"... anxiety is an affective mechanism that reduces behavioral engagement in risky and potentially harmful activities (Maner at al., 2007). The associated sex difference can be viewed as an enhanced risk-avoidance mechanism in women - they do not need to risk as much as men to reproduce in natural contexts (Betzig, 2012) - or conversely the suppression of the sensitivity of this system enables men to better compete in risky contexts. Framed differently, anxiety is the obverse of the emotional composure that enables men to be successful in highly threatening, competitive contexts. Relatedly, depression is typically associated with social withdrawal and self-assessment as being low status and thus has the potential to compromise status striving (Price, Sloman, Gardner, Gilbert, & Rhode, 1994). Both anxiety and depression can nevertheless manifest at times as impulsive behavioral aggression in some men (Caspi et al., 2014), but not as the calm use of strategic aggression.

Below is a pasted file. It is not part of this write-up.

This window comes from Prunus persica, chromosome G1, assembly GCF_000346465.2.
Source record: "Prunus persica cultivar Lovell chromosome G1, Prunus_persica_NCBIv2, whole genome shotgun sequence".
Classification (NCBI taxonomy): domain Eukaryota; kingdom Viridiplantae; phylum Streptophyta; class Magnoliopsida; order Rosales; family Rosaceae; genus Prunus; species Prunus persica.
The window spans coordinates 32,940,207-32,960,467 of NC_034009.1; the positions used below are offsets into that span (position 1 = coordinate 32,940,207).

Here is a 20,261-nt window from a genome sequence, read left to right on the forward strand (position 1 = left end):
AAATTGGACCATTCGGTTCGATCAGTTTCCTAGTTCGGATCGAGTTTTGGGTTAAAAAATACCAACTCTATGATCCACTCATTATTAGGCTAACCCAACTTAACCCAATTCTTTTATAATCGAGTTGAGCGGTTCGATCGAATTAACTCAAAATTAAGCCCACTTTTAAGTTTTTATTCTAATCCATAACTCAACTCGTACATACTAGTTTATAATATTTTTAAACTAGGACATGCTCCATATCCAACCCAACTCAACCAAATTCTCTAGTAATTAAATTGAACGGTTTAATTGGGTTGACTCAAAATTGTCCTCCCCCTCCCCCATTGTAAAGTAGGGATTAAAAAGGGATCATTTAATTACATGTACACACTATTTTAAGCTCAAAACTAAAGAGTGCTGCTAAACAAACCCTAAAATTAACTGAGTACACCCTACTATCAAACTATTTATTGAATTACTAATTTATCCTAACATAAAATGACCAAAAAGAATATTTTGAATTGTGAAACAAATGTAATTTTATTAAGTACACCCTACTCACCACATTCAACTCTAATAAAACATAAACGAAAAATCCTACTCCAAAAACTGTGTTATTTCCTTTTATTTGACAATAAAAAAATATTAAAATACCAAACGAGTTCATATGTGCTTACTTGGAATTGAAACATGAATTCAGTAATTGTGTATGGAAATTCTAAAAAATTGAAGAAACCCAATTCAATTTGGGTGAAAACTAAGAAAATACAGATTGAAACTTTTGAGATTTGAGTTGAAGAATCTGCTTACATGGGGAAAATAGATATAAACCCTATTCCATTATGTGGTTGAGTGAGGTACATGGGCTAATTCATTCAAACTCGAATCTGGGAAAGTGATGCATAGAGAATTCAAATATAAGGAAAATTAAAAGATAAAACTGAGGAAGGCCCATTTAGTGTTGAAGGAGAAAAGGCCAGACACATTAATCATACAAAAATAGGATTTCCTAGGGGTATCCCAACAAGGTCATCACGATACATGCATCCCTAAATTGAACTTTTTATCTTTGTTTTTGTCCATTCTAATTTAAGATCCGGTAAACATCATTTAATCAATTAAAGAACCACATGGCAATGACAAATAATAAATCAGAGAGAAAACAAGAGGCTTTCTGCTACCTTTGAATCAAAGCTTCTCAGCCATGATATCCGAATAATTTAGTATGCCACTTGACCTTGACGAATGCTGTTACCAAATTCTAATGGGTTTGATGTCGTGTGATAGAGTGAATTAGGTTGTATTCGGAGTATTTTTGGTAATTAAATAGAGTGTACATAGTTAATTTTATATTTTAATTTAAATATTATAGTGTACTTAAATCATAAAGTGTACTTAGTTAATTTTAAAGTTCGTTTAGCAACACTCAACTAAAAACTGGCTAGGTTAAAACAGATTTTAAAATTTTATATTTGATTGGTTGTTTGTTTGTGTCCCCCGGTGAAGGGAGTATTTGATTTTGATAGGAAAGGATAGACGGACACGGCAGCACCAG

As a result, the reproductive consequences for anxious, depressed, or generally neurotic men are predicted to be more severe than for equally or more strongly affected women. Results from associated studies are mixed but generally consistent with the prediction that anxiety and depression negatively influence men's reproductive prospects and either do not affect or more weakly affect those of women (Berg et al., 2014; Gurven et al., 2014; Jokela, Alvergne, Pollet, & Lummaa, 2011; Reis, Dörnte, & von der Lippe, 2011)."
Evolution of Vulnerability
David C. Geary (2015)